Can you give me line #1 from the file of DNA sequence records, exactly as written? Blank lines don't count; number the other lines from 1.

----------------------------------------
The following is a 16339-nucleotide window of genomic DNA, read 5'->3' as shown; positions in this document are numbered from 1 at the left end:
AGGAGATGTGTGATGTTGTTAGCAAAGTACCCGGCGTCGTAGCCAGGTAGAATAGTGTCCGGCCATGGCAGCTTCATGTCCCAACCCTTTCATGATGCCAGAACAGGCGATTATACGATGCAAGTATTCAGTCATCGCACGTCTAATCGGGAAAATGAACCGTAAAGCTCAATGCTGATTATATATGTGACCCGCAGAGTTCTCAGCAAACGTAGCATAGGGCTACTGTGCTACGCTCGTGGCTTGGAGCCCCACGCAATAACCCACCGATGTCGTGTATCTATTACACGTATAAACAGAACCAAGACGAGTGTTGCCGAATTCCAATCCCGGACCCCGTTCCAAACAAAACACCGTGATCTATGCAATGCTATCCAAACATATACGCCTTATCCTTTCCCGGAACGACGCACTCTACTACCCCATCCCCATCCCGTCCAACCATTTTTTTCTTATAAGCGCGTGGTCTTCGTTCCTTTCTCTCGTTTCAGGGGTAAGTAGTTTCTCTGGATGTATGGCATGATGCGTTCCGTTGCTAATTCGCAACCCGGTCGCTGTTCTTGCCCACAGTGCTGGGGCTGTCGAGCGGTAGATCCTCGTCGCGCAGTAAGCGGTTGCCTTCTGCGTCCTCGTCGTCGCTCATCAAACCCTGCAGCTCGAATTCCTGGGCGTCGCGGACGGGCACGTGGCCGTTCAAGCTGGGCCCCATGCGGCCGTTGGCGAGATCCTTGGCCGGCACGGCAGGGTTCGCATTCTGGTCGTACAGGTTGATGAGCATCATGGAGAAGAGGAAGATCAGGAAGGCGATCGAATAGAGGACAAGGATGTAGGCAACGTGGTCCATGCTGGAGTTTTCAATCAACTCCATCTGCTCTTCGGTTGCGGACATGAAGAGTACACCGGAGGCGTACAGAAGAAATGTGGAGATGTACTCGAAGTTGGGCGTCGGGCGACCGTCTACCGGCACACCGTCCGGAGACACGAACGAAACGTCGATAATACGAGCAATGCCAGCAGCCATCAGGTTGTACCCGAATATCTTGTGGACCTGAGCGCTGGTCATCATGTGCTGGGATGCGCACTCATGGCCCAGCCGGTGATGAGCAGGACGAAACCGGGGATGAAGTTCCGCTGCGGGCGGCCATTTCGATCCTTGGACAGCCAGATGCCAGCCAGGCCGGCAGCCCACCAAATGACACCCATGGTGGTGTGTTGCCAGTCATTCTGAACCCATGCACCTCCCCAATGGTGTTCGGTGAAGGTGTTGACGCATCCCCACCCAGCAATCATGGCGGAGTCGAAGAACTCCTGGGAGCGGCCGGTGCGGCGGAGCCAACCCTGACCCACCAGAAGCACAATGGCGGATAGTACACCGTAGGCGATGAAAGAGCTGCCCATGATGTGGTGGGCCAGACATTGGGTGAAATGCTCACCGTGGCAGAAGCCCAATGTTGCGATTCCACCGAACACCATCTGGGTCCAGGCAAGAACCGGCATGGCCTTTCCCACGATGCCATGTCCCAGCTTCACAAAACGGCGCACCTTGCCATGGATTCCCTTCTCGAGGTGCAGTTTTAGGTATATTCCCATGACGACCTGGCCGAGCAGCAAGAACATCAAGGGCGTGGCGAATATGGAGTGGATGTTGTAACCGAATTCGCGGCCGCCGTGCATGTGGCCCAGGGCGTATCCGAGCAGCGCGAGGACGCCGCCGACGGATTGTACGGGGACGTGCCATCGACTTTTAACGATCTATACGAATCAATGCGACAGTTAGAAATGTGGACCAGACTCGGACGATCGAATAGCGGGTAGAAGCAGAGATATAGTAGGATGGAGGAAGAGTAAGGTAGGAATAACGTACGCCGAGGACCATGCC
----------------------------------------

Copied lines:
The following is a 16339-nucleotide window of genomic DNA, read 5'->3' as shown; positions in this document are numbered from 1 at the left end: